LOS ANGELES - In an instructive number from the musical "Chicago," a lawyer gives a song-and-dance demonstration of how he persuades jurors to acquit patently guilty clients.
"Give 'em the old razzle-dazzle, razzle-dazzle 'em," Billy the attorney belts out. "... Give 'em the old flim-flam flummox, fool and fracture 'em. How can they hear the truth above the roar?"
If it works for the defense, why not for television networks? After a couple weeks of programming chiefs presenting their fall schedules to reporters, it's clear the "Chicago" strategy is in play.
Win the hearts and minds of those attending the twice-yearly Television Critics Association meeting, the reasoning goes, and maybe audiences will follow. It's a tap dance that puts executives on the spot and on the record.
"'In "Four Kings,' I think we found four young actors that struck an instant chemistry," NBC's Kevin Reilly said in January. Then there was "Conviction," a drama that's "sexy and it's character-based and it has an incredible cast of fresh faces," he said.
Both of those shows were for NBC's midseason schedule. Both were convicted of low ratings and sentenced to oblivion.
A then-executive with the WB network used last January meeting's to tout the value of "Pepper Dennis" and "The Bedford Diaries" as part of the network's Big Momentum. The shows are goners and the network will be too: It's merging with another also-ran, UPN, to form the new CW.
Such unfounded optimism is a grand tradition, which in TV means it goes back more than a season. In July 1994, then Fox President Sandy Grushow sang the praises of "Wild Oats": "It's loud, it's outrageous, it's sexy and we believe it's very funny." It lasted less than a month.
What's the lesson? For viewers, it's to at least beware of shows billed as sexy. For networks, there is no option but to keep feeding the publicity machine.
At the just-concluded critics' summer session, CBS' Nina Tassler took a broad-brush approach to attempted media hypnosis.
"There is a tremendous amount of effort and energy put into storytelling, quality of storytelling, innovative new forms. And star power is big. I mean, we have an extraordinary roster of television and feature stars on the air this year," she said.
"We are going to be a challenger in many time periods and, most importantly, I believe we have new series that will emerge as amongst the best on television," Reilly said.
The once proud peacock, trying to climb out of last season's fourth-place ratings hole, also tried a "we present the programs, you decide if they're any good" method of winning over the press.
"As the pilots have been circulating around I've been very excited to see the buzz building and to get positive feedback from many of you in this room, which I appreciate," Reilly said.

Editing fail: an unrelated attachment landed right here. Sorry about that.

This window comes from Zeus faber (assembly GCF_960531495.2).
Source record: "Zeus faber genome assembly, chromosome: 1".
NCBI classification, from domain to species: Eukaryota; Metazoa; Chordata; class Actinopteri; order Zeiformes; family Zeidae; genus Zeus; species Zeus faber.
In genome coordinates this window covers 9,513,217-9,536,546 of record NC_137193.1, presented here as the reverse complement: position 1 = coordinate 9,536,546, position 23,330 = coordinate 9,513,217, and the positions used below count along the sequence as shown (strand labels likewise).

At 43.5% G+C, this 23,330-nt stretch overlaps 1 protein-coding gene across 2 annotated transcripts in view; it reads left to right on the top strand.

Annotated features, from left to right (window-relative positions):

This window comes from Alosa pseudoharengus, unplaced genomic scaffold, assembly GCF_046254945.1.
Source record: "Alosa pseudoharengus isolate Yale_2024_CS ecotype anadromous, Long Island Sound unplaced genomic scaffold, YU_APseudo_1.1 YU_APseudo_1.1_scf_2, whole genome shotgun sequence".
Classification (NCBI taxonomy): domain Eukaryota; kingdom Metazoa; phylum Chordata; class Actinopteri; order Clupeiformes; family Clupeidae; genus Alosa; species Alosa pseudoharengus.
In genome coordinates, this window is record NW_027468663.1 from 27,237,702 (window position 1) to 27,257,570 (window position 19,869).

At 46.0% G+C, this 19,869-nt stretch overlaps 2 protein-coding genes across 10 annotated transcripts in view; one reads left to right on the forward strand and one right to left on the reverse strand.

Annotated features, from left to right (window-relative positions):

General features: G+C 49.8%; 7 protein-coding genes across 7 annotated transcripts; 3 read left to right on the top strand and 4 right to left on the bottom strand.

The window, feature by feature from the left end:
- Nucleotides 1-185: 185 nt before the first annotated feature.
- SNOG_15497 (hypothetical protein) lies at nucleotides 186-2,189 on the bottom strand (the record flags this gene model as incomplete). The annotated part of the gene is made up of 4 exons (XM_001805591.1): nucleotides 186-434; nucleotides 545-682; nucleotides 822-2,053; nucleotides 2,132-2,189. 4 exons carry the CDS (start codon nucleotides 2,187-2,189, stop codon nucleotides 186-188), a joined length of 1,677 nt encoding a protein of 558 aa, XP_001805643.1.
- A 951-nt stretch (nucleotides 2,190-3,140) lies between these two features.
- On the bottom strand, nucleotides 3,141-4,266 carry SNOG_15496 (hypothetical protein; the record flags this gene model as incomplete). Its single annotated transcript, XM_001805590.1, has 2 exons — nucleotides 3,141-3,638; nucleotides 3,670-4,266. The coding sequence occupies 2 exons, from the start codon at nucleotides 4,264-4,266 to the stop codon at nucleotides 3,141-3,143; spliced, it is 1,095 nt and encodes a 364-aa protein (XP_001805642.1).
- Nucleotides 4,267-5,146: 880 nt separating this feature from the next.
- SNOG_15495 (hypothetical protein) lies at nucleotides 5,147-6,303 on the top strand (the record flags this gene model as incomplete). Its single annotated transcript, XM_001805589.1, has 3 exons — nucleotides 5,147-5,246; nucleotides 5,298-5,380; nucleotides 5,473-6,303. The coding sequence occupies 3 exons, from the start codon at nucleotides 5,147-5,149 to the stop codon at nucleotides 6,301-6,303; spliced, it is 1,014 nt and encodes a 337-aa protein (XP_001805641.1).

Fox's Peter Liguori chose micro over macro.
"Vanished," he said, is an "intense drama that combines the action of '24' with the urgency of 'Prison Break.'"
"Standoff," he said, is an "exciting" drama about two crisis negotiators "who make a fantastic team professionally and an extremely fiery team personally.... it's that unique combination of action and drama with humor and romance that really sets this show apart."
(Series executive producers tend toward more measured pronouncements: "I worked on 'CSI' for six years before coming here.... I think I learned how to craft a mystery," said Josh Berman, an executive producer on "Vanished.")
One executive had to do heavy-lifting in promoting the new CW and had her adjectives ready.
"We have to look different. We've developed a vibrant, energetic, cool branding campaign that celebrates our viewers' individuality, letting them know that they're free to be, well, whatever they want to be," Dawn Ostroff said of the CW - which aims to appeal to young adults.
"I think that ultimately we'll wind up with more viewers than either (WB or UPN)," Ostroff said. "It's going to take us time in the beginning to get everybody in the house... But I do believe that as the years go on, we will wind up with stronger ratings."
Hmmm. What historic proclamation does that recall?
"If we execute well I feel comfortable that we'll be here. There are no structural reasons why we can't succeed," then WB chief executive Jamie Kellner said at the network's birth in 1994, when he was asked about the network's chance for survival.
Do some shows, or even networks, live up to their hype? Of course; consider the first season of "Desperate Housewives." The Fox network, which Kellner also helped build, will mark its 20th anniversary in October.
But if you want to know what a network really thinks you've got to be patient. CBS' Tassler came clean, more or less, in January when asked if "Threshold" could ever resurface.
"Unfortunately the show just never reached its creative potential, so I think we said bye-bye."
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